In a perfect world, every individual would have equal access to adequate healthcare services regardless of socioeconomic status or cultural background. In the real world, both play a significant role in the level and quality of care a person might receive. It is critical that the healthcare industry as a whole remains cognizant of social and cultural determinants as it continues to innovate and transition towards value-based care models.
We have long been aware of the care challenges faced by low-income Americans. Low-income neighborhoods are often plagued by limited access to providers and the inability to afford necessary services. Moreover, the challenge of finding a provider who respects their personal and cultural beliefs makes finding suitable care extremely difficult. Fortunately, the current push to improve patient access through technology presents the industry with an opportunity to address these limiting factors.
Improving Social Determinants through Technology
One key social determinant of health is education. Too often, patients are opting to forgo necessary services merely because they are either:
1. Unaware they require services,
2. Unaware the services are available to them, or
3. Unable to fully comprehend the gravity of their condition.
Improving education standards and performance in areas where income is below national average elevates not just the economic viability of the students but also increases health literacy. (Education is vital to an individual’s ability to avoid housing insecurity, which is another social determinant of health.)
Recognizing the need to bridge the education gap, many States now offer online classrooms to students who cannot attend a traditional school during regular hours for whatever reason (lack of transportation, full-time employment, etc.) Online institutions are coupling with government programs to subsidize the costs associated with the modern technology required to complete these and other programs, thereby removing a common financial barrier for underprivileged youth.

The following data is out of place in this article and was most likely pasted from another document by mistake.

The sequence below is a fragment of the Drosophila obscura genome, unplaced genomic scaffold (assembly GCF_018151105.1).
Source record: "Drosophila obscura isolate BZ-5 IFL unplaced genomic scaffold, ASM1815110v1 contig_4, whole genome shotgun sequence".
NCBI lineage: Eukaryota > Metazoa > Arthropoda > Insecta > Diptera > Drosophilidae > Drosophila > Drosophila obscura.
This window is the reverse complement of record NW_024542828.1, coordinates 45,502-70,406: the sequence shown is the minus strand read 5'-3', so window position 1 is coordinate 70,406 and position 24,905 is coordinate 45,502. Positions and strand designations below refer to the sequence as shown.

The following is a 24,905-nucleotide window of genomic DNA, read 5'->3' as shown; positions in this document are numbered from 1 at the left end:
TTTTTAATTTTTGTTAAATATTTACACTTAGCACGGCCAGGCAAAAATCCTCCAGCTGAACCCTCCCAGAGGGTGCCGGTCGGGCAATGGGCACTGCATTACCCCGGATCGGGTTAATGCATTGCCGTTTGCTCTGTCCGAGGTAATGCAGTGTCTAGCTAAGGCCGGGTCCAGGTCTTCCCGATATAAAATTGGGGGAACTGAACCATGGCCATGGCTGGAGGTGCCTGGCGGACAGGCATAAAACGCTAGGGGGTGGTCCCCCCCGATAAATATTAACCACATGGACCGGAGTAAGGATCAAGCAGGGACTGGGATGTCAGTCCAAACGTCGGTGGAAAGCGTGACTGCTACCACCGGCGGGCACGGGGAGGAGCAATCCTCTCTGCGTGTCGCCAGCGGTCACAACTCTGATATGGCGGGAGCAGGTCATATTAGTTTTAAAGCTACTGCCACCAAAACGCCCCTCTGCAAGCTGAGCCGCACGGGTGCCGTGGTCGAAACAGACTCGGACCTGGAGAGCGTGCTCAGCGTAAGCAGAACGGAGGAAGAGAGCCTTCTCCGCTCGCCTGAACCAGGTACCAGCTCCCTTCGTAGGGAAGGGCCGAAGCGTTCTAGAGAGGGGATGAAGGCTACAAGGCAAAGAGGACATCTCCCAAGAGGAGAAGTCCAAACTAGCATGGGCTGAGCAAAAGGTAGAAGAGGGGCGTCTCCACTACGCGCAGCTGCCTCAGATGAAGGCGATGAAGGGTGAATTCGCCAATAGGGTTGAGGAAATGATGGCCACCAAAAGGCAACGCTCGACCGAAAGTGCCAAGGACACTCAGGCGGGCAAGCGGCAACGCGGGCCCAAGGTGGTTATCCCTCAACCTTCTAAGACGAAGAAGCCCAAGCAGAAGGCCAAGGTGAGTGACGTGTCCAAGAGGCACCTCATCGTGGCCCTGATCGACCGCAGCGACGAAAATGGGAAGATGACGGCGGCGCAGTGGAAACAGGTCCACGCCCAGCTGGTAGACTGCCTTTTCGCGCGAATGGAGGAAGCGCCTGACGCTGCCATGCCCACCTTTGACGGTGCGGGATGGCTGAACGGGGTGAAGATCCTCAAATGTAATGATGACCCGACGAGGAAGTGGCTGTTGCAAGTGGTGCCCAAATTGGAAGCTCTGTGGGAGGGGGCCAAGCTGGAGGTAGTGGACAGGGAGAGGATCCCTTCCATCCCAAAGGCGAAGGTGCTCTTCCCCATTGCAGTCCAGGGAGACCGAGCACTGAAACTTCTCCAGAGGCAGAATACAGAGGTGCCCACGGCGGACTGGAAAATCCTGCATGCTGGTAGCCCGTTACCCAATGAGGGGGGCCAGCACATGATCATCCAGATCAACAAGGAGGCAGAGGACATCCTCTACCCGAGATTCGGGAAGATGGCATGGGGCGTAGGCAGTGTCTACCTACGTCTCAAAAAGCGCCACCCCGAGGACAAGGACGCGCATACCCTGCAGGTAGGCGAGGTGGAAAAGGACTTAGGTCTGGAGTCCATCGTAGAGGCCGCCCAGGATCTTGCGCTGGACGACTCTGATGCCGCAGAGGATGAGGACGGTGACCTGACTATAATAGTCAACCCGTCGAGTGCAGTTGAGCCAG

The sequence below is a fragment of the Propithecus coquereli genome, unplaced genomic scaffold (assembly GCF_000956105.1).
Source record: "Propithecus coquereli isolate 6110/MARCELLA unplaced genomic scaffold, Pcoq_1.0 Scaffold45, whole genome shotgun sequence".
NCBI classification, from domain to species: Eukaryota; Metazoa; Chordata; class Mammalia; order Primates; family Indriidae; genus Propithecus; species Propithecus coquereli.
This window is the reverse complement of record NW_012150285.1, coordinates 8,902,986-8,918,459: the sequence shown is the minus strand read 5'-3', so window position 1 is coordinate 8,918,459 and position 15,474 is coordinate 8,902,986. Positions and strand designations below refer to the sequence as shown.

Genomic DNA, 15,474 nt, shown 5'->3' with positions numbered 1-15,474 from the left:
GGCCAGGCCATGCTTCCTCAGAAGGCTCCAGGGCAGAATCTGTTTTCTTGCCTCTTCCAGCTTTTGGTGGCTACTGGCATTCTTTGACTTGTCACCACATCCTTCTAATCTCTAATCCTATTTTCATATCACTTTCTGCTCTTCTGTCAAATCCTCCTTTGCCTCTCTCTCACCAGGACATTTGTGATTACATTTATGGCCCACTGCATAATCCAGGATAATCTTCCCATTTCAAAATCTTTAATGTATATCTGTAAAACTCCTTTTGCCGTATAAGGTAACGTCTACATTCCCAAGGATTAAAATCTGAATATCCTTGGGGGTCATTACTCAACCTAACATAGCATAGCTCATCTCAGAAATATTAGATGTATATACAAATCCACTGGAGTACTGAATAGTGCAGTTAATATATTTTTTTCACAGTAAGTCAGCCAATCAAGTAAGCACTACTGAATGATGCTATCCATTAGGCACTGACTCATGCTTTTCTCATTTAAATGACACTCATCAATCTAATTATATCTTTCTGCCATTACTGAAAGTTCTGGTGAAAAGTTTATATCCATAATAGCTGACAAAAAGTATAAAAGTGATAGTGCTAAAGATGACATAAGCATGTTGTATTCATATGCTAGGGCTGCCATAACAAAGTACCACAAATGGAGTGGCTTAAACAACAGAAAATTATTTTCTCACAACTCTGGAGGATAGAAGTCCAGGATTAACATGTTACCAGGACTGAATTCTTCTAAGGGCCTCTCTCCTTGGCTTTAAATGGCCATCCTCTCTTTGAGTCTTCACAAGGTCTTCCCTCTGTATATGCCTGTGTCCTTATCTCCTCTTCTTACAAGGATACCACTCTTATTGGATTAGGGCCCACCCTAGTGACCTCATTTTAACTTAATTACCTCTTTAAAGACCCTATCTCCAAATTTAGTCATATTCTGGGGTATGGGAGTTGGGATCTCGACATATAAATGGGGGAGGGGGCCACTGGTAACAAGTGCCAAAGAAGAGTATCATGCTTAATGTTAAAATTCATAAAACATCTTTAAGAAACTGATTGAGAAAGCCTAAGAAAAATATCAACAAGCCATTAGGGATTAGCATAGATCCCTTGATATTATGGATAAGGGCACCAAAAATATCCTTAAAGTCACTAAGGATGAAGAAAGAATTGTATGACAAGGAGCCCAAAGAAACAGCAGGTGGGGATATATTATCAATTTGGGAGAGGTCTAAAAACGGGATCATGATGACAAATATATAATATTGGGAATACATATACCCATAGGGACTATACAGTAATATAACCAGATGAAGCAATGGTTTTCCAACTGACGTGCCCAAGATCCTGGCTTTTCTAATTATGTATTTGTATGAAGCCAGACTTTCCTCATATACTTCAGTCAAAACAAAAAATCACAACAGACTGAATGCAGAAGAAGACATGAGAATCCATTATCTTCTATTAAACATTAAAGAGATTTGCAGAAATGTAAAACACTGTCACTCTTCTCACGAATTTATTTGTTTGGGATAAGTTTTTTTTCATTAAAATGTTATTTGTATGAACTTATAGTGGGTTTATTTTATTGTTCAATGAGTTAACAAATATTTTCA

As we transition to the adult population, we find that a primary social determinant of health is economic stability. Given that financial security is often the result of steady employment and adequate pay, we see again that technology is capable of providing a viable solution to the problem.
Contrary to popular belief, new technology can create additional jobs. The formation of a company offers employment opportunities not only for educated specialists but also for skilled professional and trade workers in the construction, maintenance, and clerical fields. Low to no-cost online courses offering career training in these areas are increasing in number and availability. And, because real estate costs are rising and the property is a hot commodity, many startups are choosing to set up their operations in otherwise forgotten neighborhoods. This, in turn, positively impacts the neighborhood and built environments and social and community contexts — two additional social determinants of health.
Bridging Cultural Gaps through Technology
The beauty of America can be found in the richness of the cultures living within it. However, outside of major cities, non-native English speakers often find it difficult to find the care they need. More and more, technology is bridging the cultural divide. Translation and interpreting software are increasing in availability and decreasing in the price for both professional and personal use.
Medical journals and databases are transitioning to online archives, meaning that providers have instantaneous access to a vast range of pertinent medical studies. Combine these two innovations with a fiercely accurate and primarily permanent electronic medical record (blockchain, anyone?), and the likelihood of a misunderstanding or communication-based medical error is significantly reduced.
Lastly, to cover all bases, there are practical uses for advancements in educational technology here as well. Healthcare professionals are already required to complete continuing education courses on a regular basis. Now that many of these classes can be completed online, thereby eliminating concerns about convenience and accessibility, it is not unreasonable to expect that the required curriculum includes cultural sensitivity training. Improving cultural awareness is a crucial step in ensuring that the needs of every single patient are uniquely considered when evaluating care plans.
Social and cultural factors need to be woven into the value-based care model that is emerging. By now, many payers have started some type of value-based care strategy. For those unfamiliar with the concept, value-based care is an emerging healthcare model that pays providers based on patient health outcomes as opposed to services provided.
Under this system, it is in the best interest of hospitals and physicians to treat every single patient based not on the services they can afford, but rather their condition (and potentially accessing the social supports they may need as part of the outcome). Granted, this care model is not yet ubiquitous and universal implementation will take years.
Joel Landau is the founder of the Allure Group, which specializes in purchasing and improving nursing homes in the United States that are in danger of closing, and AlphaCare company.